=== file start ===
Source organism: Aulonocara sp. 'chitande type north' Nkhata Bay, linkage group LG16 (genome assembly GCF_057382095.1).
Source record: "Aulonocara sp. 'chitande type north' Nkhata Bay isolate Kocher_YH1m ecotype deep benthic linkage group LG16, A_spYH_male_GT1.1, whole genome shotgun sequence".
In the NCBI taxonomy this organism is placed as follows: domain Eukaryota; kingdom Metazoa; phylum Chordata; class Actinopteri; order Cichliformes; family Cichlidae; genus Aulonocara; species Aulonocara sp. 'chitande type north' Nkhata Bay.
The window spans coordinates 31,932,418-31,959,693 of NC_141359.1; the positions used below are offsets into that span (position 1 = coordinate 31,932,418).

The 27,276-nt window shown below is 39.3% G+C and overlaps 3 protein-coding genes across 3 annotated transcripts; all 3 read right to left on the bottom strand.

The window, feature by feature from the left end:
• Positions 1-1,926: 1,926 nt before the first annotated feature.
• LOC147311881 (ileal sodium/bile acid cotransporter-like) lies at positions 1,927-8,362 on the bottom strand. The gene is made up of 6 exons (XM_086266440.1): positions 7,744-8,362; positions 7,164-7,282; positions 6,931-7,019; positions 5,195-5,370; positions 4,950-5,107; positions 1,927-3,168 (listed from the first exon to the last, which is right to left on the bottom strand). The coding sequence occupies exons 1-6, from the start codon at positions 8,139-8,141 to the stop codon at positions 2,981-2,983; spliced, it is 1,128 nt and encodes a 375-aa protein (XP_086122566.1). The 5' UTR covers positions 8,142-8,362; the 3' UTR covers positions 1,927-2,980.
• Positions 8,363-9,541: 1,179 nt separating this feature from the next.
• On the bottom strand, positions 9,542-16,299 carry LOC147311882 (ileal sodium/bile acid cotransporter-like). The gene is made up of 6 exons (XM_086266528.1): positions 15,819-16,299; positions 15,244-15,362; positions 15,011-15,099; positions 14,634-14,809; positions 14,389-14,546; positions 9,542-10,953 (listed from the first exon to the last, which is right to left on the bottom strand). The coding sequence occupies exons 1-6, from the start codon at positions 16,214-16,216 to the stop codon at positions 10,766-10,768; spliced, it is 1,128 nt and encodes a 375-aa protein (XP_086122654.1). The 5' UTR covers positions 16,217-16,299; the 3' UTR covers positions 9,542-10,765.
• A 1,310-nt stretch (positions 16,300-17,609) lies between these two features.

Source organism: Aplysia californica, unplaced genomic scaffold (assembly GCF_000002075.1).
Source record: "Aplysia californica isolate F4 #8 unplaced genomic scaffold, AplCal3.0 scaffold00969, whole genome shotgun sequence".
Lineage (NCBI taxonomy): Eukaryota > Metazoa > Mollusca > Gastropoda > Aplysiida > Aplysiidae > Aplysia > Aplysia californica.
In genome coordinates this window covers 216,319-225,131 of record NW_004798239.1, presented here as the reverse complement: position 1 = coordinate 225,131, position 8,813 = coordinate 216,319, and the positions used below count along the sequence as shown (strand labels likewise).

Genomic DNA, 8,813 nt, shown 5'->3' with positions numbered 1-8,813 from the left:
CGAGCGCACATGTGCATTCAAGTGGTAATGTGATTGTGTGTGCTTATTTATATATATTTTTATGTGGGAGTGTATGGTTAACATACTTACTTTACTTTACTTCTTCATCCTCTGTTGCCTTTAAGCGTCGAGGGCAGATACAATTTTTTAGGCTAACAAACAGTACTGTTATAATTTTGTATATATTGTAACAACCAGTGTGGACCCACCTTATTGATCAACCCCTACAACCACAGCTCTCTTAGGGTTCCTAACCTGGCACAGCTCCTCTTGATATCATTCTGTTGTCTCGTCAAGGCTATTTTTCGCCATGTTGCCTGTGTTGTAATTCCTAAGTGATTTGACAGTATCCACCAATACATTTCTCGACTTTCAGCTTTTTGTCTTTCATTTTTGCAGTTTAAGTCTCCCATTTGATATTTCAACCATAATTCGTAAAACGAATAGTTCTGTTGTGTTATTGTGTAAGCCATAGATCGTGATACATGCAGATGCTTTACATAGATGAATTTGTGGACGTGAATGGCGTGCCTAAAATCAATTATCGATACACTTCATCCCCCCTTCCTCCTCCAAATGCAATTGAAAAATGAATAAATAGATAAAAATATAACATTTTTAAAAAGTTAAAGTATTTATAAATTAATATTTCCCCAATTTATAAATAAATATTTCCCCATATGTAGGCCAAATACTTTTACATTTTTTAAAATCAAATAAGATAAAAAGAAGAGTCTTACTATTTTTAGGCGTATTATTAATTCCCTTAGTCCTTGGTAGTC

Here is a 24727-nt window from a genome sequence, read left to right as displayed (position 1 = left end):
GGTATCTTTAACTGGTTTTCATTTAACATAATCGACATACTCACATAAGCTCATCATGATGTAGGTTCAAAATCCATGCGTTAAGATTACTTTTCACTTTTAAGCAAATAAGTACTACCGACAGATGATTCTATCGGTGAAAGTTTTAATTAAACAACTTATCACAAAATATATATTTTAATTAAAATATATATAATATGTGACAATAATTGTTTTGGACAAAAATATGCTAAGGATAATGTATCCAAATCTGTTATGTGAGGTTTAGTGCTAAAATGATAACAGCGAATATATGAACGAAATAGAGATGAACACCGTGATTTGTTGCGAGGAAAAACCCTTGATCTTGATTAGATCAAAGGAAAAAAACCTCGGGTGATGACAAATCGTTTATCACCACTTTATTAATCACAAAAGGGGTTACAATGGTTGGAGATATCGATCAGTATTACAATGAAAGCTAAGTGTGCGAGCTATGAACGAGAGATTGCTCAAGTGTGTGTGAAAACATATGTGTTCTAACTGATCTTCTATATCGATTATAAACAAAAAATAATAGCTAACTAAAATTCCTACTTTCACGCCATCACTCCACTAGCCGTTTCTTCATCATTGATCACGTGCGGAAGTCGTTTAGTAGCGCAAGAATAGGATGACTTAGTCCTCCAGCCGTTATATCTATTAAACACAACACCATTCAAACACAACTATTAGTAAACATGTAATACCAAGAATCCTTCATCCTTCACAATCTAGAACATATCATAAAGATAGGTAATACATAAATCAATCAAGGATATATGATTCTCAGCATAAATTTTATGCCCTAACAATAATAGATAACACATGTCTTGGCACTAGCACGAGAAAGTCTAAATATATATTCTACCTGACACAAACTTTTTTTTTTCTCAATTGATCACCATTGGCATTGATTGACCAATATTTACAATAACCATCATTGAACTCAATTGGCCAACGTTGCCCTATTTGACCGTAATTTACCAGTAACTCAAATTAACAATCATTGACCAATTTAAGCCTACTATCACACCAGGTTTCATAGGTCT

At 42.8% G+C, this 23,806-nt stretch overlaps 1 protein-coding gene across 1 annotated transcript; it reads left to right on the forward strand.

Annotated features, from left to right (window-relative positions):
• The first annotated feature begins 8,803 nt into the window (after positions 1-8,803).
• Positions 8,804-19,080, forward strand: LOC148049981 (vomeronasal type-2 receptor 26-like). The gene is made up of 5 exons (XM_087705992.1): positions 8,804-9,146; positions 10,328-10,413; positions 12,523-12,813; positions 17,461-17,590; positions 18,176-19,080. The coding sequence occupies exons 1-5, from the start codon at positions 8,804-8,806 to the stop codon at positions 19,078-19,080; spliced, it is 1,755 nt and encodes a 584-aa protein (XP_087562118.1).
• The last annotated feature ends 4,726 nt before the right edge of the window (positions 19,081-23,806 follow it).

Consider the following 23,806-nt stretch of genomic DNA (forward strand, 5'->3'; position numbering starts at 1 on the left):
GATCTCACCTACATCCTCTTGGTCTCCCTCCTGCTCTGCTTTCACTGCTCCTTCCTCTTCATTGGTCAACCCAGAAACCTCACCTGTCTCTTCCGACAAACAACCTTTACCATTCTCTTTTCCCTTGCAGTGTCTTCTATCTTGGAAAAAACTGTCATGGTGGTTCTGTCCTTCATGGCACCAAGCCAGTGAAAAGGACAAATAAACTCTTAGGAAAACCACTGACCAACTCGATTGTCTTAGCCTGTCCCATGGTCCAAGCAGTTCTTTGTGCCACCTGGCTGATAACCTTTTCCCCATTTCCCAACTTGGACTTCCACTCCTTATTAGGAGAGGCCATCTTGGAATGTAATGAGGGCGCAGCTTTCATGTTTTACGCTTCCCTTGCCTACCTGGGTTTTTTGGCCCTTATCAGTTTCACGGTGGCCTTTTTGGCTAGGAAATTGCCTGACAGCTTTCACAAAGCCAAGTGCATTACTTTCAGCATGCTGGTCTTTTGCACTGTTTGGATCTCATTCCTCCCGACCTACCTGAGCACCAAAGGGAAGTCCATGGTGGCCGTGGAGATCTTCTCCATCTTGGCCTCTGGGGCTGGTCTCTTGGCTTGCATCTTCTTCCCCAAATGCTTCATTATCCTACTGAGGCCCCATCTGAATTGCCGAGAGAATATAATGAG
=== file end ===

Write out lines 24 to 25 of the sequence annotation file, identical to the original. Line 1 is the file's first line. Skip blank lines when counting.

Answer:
• The last annotated feature ends 4,726 nt before the right edge of the window (positions 19,081-23,806 follow it).

Consider the following 23,806-nt stretch of genomic DNA (forward strand, 5'->3'; position numbering starts at 1 on the left):